© Getty Images

Vernon Philander picked up five wickets, including three in the second England innings, and scored 96 runs across the two South African batting efforts. © Getty Images

Vernon Philander led a fine all-round bowling effort as South Africa beat England by 340 runs on the fourth day of the second Test at Trent Bridge on Monday (July 17).

The win helped South Africa level the four-match series at 1-1 after they had been well beaten by 211 runs in the first Test at Lord’s.

England, set a mammoth 474 runs for victory, collapsed to 133 all out 40 minutes before tea on the fourth day. Philander, the Man of the Match, took three wickets for 24 runs in ten overs, including an early double-strike. That gave him five wickets in total in a match where he also made scores of 54 and 42 with the bat.

No England batsman made a half-century in a second innings where Alastair Cook’s 42 was the top score.

The most made by any side to win in the fourth innings of a Test is Windies’ 418 for 7 against Australia at St John’s in 2003. But the more immediate task for England on Monday was to see if they could at least keep South Africa in the field till the end of the day.

They failed miserably, bowled out in 44.2 overs despite South Africa being without Kagiso Rabada after the fast bowler was suspended for swearing at England’s Ben Stokes at Lord’s.

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Philander removed left-handers Keaton Jennings (3) and Gary Ballance (4) during a burst of 2 for 8 in 19 balls. Chris Morris followed up with 2 for 2 in 20 balls as he dismissed Joe Root (8) and Cook. At lunch, England had slumped to 79 for 4, with Jonny Bairstow 12 not out and Ben Stokes five not out.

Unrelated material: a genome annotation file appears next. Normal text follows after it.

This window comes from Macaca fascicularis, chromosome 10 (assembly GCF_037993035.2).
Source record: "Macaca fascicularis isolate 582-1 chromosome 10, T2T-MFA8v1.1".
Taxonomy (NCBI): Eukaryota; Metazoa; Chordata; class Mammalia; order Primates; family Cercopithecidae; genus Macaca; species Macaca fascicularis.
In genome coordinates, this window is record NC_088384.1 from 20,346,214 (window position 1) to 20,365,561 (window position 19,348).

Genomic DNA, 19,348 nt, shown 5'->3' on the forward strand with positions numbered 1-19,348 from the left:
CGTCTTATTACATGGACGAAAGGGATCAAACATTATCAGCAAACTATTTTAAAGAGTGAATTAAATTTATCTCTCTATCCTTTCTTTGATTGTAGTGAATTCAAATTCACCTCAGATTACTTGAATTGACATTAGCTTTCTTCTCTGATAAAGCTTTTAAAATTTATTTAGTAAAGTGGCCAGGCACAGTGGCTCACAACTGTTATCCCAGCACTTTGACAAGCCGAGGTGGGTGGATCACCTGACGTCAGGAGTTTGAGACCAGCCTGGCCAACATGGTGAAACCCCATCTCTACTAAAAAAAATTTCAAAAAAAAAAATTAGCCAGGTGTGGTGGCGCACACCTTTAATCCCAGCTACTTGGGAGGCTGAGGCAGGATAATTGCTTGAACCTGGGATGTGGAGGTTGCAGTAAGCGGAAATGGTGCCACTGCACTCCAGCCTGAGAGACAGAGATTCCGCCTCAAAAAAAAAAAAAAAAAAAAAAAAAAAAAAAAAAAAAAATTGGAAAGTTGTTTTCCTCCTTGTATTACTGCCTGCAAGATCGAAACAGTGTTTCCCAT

Only last year, the pair shared a stunning partnership of 399 against South Africa in Cape Town, with Stokes making 258 and Bairstow an unbeaten 150. But their stand on Monday was worth just 12 when Bairstow (16) advanced down the pitch to Keshav Maharaj only to drag an intended drive straight to Morris at mid-on.

It was an extraordinary shot given England’s dire position.

“I can’t believe I have seen that,” said an angry Michael Vaughan, commentating on BBC Radio‘s Test Match Special. “All you need to do is dangle the carrot and they’ll go for it. Dumb batting! What is he thinking? Even if it goes for four or six … that’s not the point now. It’s about batting time.”

Moeen Ali hit six fours in his 27 before he too made a present of his wicket to Maharaj, sweeping the spinner straight to square leg.

England, set a mammoth 474 runs for victory, collapsed to 133 all out 40 minutes before tea on the fourth day. © Getty Images

Stokes at least gutsed it out for more than an hour while making 18 before he was caught and bowled off a low checked drive by Philander.

England lost their last three wickets on 133, Duanne Olivier – only playing because Rabada was out – ending the match when he dismissed Mark Wood and James Anderson with successive deliveries.

In the morning, England resumed with Cook and Jennings both nought not out after surviving four overs late on Sunday. Philander, known for his ability to move the ball at a lively pace, had a wicket with just his fifth ball on Monday, when Jennings was undone by an excellent delivery that nipped back to uproot his off stump.

Ballance, in his third stint of Test cricket and under huge pressure for his place, was then lbw to Philander on review. England were 28 for two, with Root once more coming in after a top-order slump.

Root had made 190 in his first innings as England captain at Lord’s and top-scored with 78 in their meagre first innings 205 this match. But he fell cheaply on this occasion, Morris producing an excellent yorker to knock over off stump.

Cook, however, struck four fours in eight balls off Olivier. But his near two-hour innings ended when he was beaten for pace by a well-directed Morris bouncer and gloved down the leg side, where Quinton de Kock held a fine catch.